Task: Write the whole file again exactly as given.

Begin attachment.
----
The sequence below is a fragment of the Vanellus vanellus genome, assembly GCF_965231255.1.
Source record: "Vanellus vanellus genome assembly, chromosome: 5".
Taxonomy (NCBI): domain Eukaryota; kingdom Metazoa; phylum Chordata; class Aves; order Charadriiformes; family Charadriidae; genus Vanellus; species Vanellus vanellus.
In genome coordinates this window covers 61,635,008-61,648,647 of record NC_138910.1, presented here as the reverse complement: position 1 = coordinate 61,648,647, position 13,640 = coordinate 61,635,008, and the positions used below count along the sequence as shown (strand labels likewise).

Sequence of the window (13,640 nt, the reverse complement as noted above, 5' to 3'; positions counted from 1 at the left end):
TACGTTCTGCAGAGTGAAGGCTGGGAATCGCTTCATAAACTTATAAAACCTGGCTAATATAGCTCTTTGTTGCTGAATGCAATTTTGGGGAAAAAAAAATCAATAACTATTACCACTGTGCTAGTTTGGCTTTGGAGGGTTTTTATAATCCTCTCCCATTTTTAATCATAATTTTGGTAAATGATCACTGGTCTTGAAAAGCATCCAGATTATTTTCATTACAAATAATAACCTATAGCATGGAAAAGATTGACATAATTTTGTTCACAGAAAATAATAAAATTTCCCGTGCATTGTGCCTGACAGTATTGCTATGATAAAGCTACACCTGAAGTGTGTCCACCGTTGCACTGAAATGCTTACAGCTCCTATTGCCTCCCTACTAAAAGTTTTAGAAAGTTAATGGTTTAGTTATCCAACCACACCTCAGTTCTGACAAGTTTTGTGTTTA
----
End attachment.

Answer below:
The sequence below is a fragment of the Vanellus vanellus genome, assembly GCF_965231255.1.
Source record: "Vanellus vanellus genome assembly, chromosome: 5".
Taxonomy (NCBI): domain Eukaryota; kingdom Metazoa; phylum Chordata; class Aves; order Charadriiformes; family Charadriidae; genus Vanellus; species Vanellus vanellus.
In genome coordinates this window covers 61,635,008-61,648,647 of record NC_138910.1, presented here as the reverse complement: position 1 = coordinate 61,648,647, position 13,640 = coordinate 61,635,008, and the positions used below count along the sequence as shown (strand labels likewise).

Sequence of the window (13,640 nt, the reverse complement as noted above, 5' to 3'; positions counted from 1 at the left end):
TACGTTCTGCAGAGTGAAGGCTGGGAATCGCTTCATAAACTTATAAAACCTGGCTAATATAGCTCTTTGTTGCTGAATGCAATTTTGGGGAAAAAAAAATCAATAACTATTACCACTGTGCTAGTTTGGCTTTGGAGGGTTTTTATAATCCTCTCCCATTTTTAATCATAATTTTGGTAAATGATCACTGGTCTTGAAAAGCATCCAGATTATTTTCATTACAAATAATAACCTATAGCATGGAAAAGATTGACATAATTTTGTTCACAGAAAATAATAAAATTTCCCGTGCATTGTGCCTGACAGTATTGCTATGATAAAGCTACACCTGAAGTGTGTCCACCGTTGCACTGAAATGCTTACAGCTCCTATTGCCTCCCTACTAAAAGTTTTAGAAAGTTAATGGTTTAGTTATCCAACCACACCTCAGTTCTGACAAGTTTTGTGTTTA